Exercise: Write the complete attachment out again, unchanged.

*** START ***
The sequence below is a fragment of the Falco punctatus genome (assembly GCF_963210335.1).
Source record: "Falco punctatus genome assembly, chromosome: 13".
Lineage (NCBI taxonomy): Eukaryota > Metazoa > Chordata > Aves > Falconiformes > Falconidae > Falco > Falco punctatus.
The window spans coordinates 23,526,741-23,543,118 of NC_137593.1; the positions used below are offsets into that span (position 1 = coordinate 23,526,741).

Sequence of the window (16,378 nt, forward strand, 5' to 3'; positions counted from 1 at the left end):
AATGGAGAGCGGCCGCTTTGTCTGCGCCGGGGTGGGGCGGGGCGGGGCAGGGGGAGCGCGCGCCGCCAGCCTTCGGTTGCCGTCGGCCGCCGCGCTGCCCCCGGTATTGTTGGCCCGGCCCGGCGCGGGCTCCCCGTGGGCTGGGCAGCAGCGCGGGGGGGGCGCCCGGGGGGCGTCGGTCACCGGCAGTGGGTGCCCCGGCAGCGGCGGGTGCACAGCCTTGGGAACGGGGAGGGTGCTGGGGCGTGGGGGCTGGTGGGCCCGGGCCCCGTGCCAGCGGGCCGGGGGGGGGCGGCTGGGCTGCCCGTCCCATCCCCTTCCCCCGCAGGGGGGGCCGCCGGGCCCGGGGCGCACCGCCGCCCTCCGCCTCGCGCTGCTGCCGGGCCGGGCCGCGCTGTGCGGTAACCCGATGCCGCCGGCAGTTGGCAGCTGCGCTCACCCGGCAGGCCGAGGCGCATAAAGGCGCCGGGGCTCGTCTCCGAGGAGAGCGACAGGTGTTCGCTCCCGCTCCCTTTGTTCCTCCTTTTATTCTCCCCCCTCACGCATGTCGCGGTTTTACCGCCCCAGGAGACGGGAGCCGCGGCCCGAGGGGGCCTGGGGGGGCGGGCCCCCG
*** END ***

The sequence below is a fragment of the Falco punctatus genome (assembly GCF_963210335.1).
Source record: "Falco punctatus genome assembly, chromosome: 13".
Lineage (NCBI taxonomy): Eukaryota > Metazoa > Chordata > Aves > Falconiformes > Falconidae > Falco > Falco punctatus.
The window spans coordinates 23,526,741-23,543,118 of NC_137593.1; the positions used below are offsets into that span (position 1 = coordinate 23,526,741).

Sequence of the window (16,378 nt, forward strand, 5' to 3'; positions counted from 1 at the left end):
AATGGAGAGCGGCCGCTTTGTCTGCGCCGGGGTGGGGCGGGGCGGGGCAGGGGGAGCGCGCGCCGCCAGCCTTCGGTTGCCGTCGGCCGCCGCGCTGCCCCCGGTATTGTTGGCCCGGCCCGGCGCGGGCTCCCCGTGGGCTGGGCAGCAGCGCGGGGGGGGCGCCCGGGGGGCGTCGGTCACCGGCAGTGGGTGCCCCGGCAGCGGCGGGTGCACAGCCTTGGGAACGGGGAGGGTGCTGGGGCGTGGGGGCTGGTGGGCCCGGGCCCCGTGCCAGCGGGCCGGGGGGGGGCGGCTGGGCTGCCCGTCCCATCCCCTTCCCCCGCAGGGGGGGCCGCCGGGCCCGGGGCGCACCGCCGCCCTCCGCCTCGCGCTGCTGCCGGGCCGGGCCGCGCTGTGCGGTAACCCGATGCCGCCGGCAGTTGGCAGCTGCGCTCACCCGGCAGGCCGAGGCGCATAAAGGCGCCGGGGCTCGTCTCCGAGGAGAGCGACAGGTGTTCGCTCCCGCTCCCTTTGTTCCTCCTTTTATTCTCCCCCCTCACGCATGTCGCGGTTTTACCGCCCCAGGAGACGGGAGCCGCGGCCCGAGGGGGCCTGGGGGGGCGGGCCCCCG